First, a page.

Are we consumed by zeal (cf. Ps 69:10) or, rather, are we mediocre and settled in with our apostolic programming made in the laboratory?

Do we have great visions and impulses? Are we bold?

Do we have hearts that await something big or hearts lulled by things?




Jn 3,1-10 Nicodemus

1There was one of thePhariseescalled Nicodemus, a leader of the Jews,

2who came toJesusby night and said, ‘Rabbi, we know that you have come fromGodas a teacher; for no one could perform the signs that you do unlessGodwere with him.’

3Jesus answered: In alltruthI tell you, no one can see the kingdom ofGodwithout being born from above.

4Nicodemus said, ‘How can anyone who is already old be born? Is it possible to go back into the womb again and be born?’

5Jesus replied: In alltruthI tell you, no one can enter the kingdom ofGodwithout being born through water and the Spirit;

6what is born of humannatureis human; what is born of theSpiritis spirit.

7Do not be surprised when I say: You must be born from above.

8The wind blows where it pleases; you can hear its sound, but you cannot tell where it comes from or where it is going. So it is with everyone who is born of the Spirit.

9‘How is that possible?’ asked Nicodemus.

10Jesus replied, ‘You are the Teacher of Israel, and you do not know these things!



The other day in a chat with several women religious, the speaker reminded them of the group of liberation theologians who during the Latin American Conference of Medellin gathered in the evenings to discuss and prepare the arguments for the next day, so that the contributions of Vatican II would be present in the conference document.

This example invalidates for us the image of a fearful and cowardly Nicodemus looking for Jesus at night to avoid being seen. Rather it shows us a Nicodemus coming out in the “night” looking for Jesus, a Nicodemus who is guided by the insights he has been feeling when he heard the preaching of the teacher, a Nicodemus who seeks and finds.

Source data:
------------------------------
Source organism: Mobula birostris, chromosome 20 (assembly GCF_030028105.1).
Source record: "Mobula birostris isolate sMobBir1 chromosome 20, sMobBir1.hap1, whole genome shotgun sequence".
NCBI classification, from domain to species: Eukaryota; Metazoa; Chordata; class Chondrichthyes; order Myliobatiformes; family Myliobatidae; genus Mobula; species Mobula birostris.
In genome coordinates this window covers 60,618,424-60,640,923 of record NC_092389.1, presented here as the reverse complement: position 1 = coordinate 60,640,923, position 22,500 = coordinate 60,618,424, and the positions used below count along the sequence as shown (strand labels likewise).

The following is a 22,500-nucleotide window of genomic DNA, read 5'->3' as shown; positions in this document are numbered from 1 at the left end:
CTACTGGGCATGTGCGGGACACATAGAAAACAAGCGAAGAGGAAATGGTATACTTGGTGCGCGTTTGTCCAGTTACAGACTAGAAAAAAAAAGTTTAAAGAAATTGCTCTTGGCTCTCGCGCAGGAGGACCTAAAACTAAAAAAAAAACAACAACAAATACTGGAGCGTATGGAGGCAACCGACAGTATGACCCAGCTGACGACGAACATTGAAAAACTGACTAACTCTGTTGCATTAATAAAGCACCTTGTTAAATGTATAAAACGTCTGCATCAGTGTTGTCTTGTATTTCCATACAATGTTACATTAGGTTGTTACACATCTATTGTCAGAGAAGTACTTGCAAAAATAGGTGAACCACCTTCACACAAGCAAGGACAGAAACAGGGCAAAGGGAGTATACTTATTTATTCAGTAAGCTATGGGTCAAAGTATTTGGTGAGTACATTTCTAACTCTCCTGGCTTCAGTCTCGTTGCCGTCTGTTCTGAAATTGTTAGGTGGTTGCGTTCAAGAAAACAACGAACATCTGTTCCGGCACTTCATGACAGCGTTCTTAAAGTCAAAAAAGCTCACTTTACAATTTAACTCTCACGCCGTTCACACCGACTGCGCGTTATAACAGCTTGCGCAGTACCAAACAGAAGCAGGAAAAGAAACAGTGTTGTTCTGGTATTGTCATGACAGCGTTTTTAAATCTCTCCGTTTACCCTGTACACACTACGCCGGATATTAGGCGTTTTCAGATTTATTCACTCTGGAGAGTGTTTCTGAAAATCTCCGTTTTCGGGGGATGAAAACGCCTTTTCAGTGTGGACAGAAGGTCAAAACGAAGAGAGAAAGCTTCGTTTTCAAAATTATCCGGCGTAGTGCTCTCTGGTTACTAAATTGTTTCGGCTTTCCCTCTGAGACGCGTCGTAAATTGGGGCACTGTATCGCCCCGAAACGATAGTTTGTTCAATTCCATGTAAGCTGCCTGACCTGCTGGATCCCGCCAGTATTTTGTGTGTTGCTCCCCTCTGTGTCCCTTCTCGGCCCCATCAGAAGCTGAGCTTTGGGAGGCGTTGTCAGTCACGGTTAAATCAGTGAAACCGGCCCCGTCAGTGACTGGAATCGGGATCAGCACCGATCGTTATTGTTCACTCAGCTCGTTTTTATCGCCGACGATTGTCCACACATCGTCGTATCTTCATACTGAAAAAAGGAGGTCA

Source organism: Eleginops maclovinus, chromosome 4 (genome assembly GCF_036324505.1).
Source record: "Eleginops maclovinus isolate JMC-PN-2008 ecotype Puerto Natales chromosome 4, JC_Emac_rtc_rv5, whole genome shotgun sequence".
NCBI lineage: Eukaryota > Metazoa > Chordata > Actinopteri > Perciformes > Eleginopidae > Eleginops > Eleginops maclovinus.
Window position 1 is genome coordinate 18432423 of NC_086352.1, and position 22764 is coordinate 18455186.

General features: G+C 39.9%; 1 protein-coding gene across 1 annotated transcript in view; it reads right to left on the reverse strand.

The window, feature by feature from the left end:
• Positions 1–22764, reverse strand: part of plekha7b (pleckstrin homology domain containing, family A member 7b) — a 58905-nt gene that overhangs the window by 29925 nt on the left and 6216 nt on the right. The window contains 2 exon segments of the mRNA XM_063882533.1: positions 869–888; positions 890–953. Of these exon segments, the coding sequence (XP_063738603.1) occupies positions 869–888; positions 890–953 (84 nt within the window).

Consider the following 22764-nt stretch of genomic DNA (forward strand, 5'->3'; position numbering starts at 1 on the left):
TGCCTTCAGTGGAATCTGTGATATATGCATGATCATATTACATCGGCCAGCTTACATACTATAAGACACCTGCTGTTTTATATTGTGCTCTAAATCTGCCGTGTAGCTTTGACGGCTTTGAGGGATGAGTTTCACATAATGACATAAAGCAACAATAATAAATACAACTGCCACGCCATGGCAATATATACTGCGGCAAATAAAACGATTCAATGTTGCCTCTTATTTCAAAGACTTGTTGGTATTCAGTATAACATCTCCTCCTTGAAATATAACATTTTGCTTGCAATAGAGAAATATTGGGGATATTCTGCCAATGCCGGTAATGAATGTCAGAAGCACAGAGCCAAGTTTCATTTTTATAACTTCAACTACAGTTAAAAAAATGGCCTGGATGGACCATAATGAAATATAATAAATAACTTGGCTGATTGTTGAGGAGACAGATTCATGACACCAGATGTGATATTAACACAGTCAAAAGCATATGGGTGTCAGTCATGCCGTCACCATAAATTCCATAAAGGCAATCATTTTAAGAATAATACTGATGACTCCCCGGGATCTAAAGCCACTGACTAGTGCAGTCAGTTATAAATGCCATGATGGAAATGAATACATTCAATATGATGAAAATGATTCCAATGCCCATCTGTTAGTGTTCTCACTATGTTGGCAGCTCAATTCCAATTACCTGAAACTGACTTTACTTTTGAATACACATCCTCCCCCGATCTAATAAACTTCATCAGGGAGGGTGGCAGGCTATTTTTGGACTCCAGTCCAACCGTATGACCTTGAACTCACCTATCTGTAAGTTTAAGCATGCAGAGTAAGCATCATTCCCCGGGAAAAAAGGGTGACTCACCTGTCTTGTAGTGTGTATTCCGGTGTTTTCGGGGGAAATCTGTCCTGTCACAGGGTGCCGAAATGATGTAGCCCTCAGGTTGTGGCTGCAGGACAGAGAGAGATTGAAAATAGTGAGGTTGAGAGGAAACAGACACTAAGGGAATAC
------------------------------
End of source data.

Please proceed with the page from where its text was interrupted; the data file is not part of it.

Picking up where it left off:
The contemplative gaze on of the signs of the times does not unveil great revelatory glimpses but small reflections that capture our attention and that is why we follow them, because they are small illuminations or insights in the darkness that enslaves us.

Francis tells us that the relationship with Jesus Christ needs to be nourished by concerns of the search itself. That the encounter with Christ, who, like Augustine of Hippo, leads us to understand that the God he was looking away from is the God close to every human being, the God who is close to our hearts, he who is more intimate to us than we are to ourselves.


This search for God becomes the concern for knowing him more and more and to go out of ourselves to make him known to others. It is precisely the concern of love.

Like Nicodemus, Jesus forms us into a contemplative gaze of history, to see and hear everything in the Spirit’s presence and in a privileged way, to discern its presence in order to live our time as God’s time. When the vision of faith is missing, our own life gradually loses meaning, the face of the brothers becomes opaque and impossible to discover in them the face of Christ. The events of history remain ambiguous and deprived of hope.

Contemplation opens us to the prophetic capacity. A prophet is a person who possesses a penetrating vision and hears and speaks God’s words, a person of three time-periods: the promise of the past, the contemplation of the present and the inspiration that indicates the way to the future.

As consecrated persons we must have the capacity to be moved, to act and to opt according to the Gospel, even if we have to be born again.

The only lamp that was burning in the tomb of Jesus was the hope of the mother, which represents the hope of all humankind. Is our lamp still burning? Are we in constant search for God or do we already know everything about him? Do we go searching for him during our “nights”?

To dream, to search … is to embrace the future with hope.